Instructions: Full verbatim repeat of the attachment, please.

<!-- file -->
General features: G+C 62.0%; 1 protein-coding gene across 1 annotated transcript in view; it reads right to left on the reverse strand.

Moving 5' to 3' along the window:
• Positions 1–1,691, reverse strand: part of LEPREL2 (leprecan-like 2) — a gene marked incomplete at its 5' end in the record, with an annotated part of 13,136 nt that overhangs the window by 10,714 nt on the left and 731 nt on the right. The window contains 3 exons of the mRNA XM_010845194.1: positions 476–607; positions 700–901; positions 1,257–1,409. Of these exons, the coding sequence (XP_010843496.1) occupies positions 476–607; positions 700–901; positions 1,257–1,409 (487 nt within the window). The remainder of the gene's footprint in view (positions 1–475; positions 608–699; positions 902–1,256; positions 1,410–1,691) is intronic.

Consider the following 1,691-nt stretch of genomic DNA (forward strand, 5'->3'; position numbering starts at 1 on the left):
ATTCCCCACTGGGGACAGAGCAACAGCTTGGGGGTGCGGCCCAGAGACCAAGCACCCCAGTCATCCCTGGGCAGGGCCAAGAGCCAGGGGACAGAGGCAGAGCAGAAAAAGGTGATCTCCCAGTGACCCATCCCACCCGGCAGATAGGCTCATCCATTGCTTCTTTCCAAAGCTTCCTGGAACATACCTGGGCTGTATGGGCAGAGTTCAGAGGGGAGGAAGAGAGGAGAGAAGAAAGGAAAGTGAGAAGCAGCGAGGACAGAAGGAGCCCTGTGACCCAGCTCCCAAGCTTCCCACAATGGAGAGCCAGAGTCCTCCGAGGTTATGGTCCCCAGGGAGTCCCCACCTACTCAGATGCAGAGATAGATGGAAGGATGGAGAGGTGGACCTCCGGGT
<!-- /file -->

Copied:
General features: G+C 62.0%; 1 protein-coding gene across 1 annotated transcript in view; it reads right to left on the reverse strand.

Moving 5' to 3' along the window:
• Positions 1–1,691, reverse strand: part of LEPREL2 (leprecan-like 2) — a gene marked incomplete at its 5' end in the record, with an annotated part of 13,136 nt that overhangs the window by 10,714 nt on the left and 731 nt on the right. The window contains 3 exons of the mRNA XM_010845194.1: positions 476–607; positions 700–901; positions 1,257–1,409. Of these exons, the coding sequence (XP_010843496.1) occupies positions 476–607; positions 700–901; positions 1,257–1,409 (487 nt within the window). The remainder of the gene's footprint in view (positions 1–475; positions 608–699; positions 902–1,256; positions 1,410–1,691) is intronic.

Consider the following 1,691-nt stretch of genomic DNA (forward strand, 5'->3'; position numbering starts at 1 on the left):
ATTCCCCACTGGGGACAGAGCAACAGCTTGGGGGTGCGGCCCAGAGACCAAGCACCCCAGTCATCCCTGGGCAGGGCCAAGAGCCAGGGGACAGAGGCAGAGCAGAAAAAGGTGATCTCCCAGTGACCCATCCCACCCGGCAGATAGGCTCATCCATTGCTTCTTTCCAAAGCTTCCTGGAACATACCTGGGCTGTATGGGCAGAGTTCAGAGGGGAGGAAGAGAGGAGAGAAGAAAGGAAAGTGAGAAGCAGCGAGGACAGAAGGAGCCCTGTGACCCAGCTCCCAAGCTTCCCACAATGGAGAGCCAGAGTCCTCCGAGGTTATGGTCCCCAGGGAGTCCCCACCTACTCAGATGCAGAGATAGATGGAAGGATGGAGAGGTGGACCTCCGGGT